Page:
Harlech Castle
Harlech lies on Meirionnydd's Irish sea coastline, although the imposing stone castle is a Norman creation of the twelfth and thirteenth centuries

Meirionnydd later re-emerges as a cantref which is governed by lords who are vassals to Gwynedd. Their relationship to Meirionnydd's previous princes (if any) is unknown other than through the known genealogy of Gwynedd. Cantref Meirionnydd appears to be a somewhat different construction.

Cantref Meirionnydd (Wales)

FeatureThe expulsion of Roman officials in AD 409 (see feature link), meant that Post-Roman Britain struggled on without support from continental Europe. It faced plague, mercenary revolt, civil war, and a general break-down in trade, communications, and unity. Over the course of about three centuries the Britons gradually lost the entire west and centre of the island to Germanic invaders.

In the west, largely in what would become modern Wales, the end of national unity seems to have started earlier and taken place more quickly. Several territories emerged here, with later tradition claiming the creation of the 'kingdoms' of 'North Wales', 'South Wales', and 'Mid-South Wales'. North Wales became Gwynedd, while South Wales became Dyfed, and these two states, along with Powys, formed the largest principalities in the surviving western British territories. They never in reality used the English term, 'kingdom'.

FeatureNorth Wales spawned a multitude of minor principalities, most of which still seem to have remained within the overall control of Gwynedd itself (see feature link). Gradually, as these cadet branches of the clan died out, their territories appear to have been subsumed with the greater Gwynedd. The last ruling prince of Meirionnydd, Cynan ap Brochfael, died in the mid-eighth century (although dating here is approximate), and his territory was also drawn into Gwynedd proper.

By the middle of the twelfth century, a north-south division of Powys becomes apparent during the reign of Madog ap Maredudd of Powys - probably due to a (perhaps impermanent) division of territory following the death of his grandfather, Blethyn. Although Maredudd had apparently been over-king of Powys, his brothers Iorwerth and Cadwgan still governed their own regions. Possibly this was only on a semi-independent basis, mirroring Gwynedd's earlier arrangements with its sub-kingdoms. With the death of Madog in 1160, Powys became permanently divided. Madog's son governed Powys Fadog (the renamed north) while South Powys fell under the control of Madog's brother.

By this time Powys Fadog covered territory which, in the pre-1974 county boundaries which were largely inherited from the late medieval period, covered eastern Meirionnydd, southern Denbighshire, and Flintshire. However, this version of Meirionnydd was much larger than the territory which had been formed by the early Gwyneddian sub-kingdom as it also incorporated the greater part of Edeyrnion. It was Edeyrnion which was incorporated into its immediate neighbour - Powys. Meirionnydd remained very much a part of Gwynedd.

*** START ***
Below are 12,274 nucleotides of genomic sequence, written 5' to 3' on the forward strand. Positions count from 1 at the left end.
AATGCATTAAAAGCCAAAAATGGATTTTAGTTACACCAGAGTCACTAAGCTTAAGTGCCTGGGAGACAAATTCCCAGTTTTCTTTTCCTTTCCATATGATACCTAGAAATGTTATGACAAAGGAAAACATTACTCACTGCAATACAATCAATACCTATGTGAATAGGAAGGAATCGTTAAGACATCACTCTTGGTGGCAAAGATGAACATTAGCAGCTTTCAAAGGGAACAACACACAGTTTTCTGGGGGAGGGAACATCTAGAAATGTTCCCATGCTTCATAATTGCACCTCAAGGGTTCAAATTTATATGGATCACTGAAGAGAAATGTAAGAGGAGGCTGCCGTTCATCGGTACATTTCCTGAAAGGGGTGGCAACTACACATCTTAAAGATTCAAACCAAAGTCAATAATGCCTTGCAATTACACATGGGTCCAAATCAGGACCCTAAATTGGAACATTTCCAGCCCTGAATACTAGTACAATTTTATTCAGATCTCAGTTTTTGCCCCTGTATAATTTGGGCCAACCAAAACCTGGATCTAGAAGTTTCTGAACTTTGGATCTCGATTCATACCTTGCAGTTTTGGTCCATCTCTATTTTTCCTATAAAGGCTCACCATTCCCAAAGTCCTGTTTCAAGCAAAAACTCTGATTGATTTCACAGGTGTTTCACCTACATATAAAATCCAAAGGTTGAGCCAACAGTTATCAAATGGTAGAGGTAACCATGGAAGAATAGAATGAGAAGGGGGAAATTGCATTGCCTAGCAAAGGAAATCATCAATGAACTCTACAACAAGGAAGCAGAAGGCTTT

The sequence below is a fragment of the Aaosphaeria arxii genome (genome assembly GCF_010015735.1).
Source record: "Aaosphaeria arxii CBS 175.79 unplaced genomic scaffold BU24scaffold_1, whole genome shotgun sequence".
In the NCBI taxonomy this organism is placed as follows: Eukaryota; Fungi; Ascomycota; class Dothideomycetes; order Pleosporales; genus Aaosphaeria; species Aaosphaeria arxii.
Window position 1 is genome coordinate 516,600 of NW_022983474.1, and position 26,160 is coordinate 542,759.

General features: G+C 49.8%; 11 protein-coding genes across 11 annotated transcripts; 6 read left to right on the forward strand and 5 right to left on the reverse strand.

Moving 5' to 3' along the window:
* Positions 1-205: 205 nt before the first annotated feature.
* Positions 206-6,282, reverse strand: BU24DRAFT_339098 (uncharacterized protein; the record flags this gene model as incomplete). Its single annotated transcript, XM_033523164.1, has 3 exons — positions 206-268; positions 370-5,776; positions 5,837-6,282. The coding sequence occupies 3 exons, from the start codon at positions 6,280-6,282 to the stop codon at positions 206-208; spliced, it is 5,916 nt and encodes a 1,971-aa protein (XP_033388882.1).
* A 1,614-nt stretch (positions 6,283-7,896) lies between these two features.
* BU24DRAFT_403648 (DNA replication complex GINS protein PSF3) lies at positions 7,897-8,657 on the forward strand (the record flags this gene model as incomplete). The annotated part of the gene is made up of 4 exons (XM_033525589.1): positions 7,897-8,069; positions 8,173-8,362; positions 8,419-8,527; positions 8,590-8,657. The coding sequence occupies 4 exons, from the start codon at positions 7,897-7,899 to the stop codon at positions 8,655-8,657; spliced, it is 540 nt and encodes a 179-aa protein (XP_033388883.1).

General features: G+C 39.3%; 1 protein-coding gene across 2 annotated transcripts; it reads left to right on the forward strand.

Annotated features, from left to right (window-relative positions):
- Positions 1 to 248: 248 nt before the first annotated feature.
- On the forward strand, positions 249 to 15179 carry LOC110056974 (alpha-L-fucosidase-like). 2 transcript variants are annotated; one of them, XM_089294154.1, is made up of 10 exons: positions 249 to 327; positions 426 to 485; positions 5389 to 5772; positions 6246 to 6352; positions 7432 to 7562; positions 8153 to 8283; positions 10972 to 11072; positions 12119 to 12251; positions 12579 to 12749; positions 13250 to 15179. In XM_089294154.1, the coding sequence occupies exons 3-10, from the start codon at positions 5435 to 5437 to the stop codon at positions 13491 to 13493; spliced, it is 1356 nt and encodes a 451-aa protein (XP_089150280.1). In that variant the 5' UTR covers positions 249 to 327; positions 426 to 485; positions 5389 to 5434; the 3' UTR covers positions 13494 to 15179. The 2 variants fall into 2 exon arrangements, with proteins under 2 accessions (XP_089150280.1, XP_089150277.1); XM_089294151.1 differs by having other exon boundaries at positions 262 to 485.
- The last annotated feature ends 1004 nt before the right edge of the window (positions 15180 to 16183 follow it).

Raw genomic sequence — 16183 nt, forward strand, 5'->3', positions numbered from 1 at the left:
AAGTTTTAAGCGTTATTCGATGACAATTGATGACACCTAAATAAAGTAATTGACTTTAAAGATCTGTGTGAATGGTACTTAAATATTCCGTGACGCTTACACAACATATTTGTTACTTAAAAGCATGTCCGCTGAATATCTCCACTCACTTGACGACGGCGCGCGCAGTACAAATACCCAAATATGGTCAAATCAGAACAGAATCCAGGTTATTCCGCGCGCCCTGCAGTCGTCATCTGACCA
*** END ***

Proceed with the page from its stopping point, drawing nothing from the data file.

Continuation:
Rhuddlan Castle in Wales

(Information by Peter Kessler, with additional information by Edward Dawson, from History of the Kings of Britain, Geoffrey of Monmouth, from The Revolt of Madog ap Llywelyn, 1294-5, John Griffiths (Transactions of the Caernarfonshire Historical Society, Vol 16), from Welsh Genealogies AD 300-1400, Peter Bartrum, from A History of Wales, John Davies, 1994, from Welsh Medieval Law, Arthur Wade-Evans, 1909, and from External Links: A History of Wales from the Earliest Times to the Edwardian Conquest, John Edward Lloyd (Longmans, Green and Co, 1912), and Sarah Woodbury, and Fabulous Pedigree.)

fl 1170s - 1190s

Cynan ab Owain Gwynedd

Son of Owain Gwynedd, king of Gwynedd & Prince of Wales.

fl 1190s - 1200s

Llywelyn 'Fawr' ap Maredudd

Son. Vassal lord of Meirionnydd? Captured South Powys.

1208 - 1215

With Llywelyn Fawr of Gwynedd having married Joan of England in 1204 - the daughter of King John - the antagonism which is exhibited by South Powys towards Gwynedd has left it politically isolated. Now King John arrests Gwenwynwyn ap Owain of South Powys and Llywelyn takes the opportunity to annexe his territory. Gwenwynwyn is restored in 1210 but is forced to found a new capital at Welshpool.

Dolgellau served as the county town of Meirionnydd until 1974, but the town was probably only founded in the eleventh century - or a little later - as a maerdref ('serf village')

? - 1255?

Maredudd ap Llywelyn ap Maredudd

Son. Vassal lord of Meirionnydd?

1255? - 1256

Llywelyn ap Maredudd

Son. Last lord of Meirionnydd. Died in a skirmish in 1263.

1256 - 1294

Llywelyn is deprived of his patrimony for his opposition to Llywelyn ap Gruffudd of Gwynedd at the at the Battle of Bryn Derwin. He lives the remainder of his life in exile in England, although he is reconciled with Llywelyn ap Gruffudd in 1262.

In 1284, with the Statute of Rhuddlan having been drawn up to redistrubute Welsh lands, Meirionnydd is joined to adjoining cantrefi to form the county of Merionethshire. In 1294 Llywelyn's eldest son, Madog, leads a short-lived rebellion against the English rule of Wales. Ultimately, like all other Welsh rebellions, it is unsuccessful.